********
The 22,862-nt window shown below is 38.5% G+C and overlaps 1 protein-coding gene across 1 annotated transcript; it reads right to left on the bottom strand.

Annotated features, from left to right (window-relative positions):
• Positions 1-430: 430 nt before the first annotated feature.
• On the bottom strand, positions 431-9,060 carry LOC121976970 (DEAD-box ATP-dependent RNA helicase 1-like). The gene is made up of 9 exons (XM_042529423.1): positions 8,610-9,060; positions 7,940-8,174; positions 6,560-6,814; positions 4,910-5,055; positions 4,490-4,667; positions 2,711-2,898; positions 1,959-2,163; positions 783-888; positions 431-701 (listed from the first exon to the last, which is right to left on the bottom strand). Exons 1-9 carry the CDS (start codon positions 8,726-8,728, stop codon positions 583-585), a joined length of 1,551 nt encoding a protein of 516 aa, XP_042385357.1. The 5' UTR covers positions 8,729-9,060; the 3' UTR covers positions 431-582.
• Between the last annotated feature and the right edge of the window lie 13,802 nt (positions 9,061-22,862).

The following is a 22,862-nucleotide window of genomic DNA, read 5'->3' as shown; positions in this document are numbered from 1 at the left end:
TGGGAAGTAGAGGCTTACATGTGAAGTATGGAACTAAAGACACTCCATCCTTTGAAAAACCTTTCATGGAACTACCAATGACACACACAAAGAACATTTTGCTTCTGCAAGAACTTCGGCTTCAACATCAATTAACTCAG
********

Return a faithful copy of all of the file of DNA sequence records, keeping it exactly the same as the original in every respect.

The 22,862-nt window shown below is 38.5% G+C and overlaps 1 protein-coding gene across 1 annotated transcript; it reads right to left on the bottom strand.

Annotated features, from left to right (window-relative positions):
• Positions 1-430: 430 nt before the first annotated feature.
• On the bottom strand, positions 431-9,060 carry LOC121976970 (DEAD-box ATP-dependent RNA helicase 1-like). The gene is made up of 9 exons (XM_042529423.1): positions 8,610-9,060; positions 7,940-8,174; positions 6,560-6,814; positions 4,910-5,055; positions 4,490-4,667; positions 2,711-2,898; positions 1,959-2,163; positions 783-888; positions 431-701 (listed from the first exon to the last, which is right to left on the bottom strand). Exons 1-9 carry the CDS (start codon positions 8,726-8,728, stop codon positions 583-585), a joined length of 1,551 nt encoding a protein of 516 aa, XP_042385357.1. The 5' UTR covers positions 8,729-9,060; the 3' UTR covers positions 431-582.
• Between the last annotated feature and the right edge of the window lie 13,802 nt (positions 9,061-22,862).

The following is a 22,862-nucleotide window of genomic DNA, read 5'->3' as shown; positions in this document are numbered from 1 at the left end:
TGGGAAGTAGAGGCTTACATGTGAAGTATGGAACTAAAGACACTCCATCCTTTGAAAAACCTTTCATGGAACTACCAATGACACACACAAAGAACATTTTGCTTCTGCAAGAACTTCGGCTTCAACATCAATTAACTCAG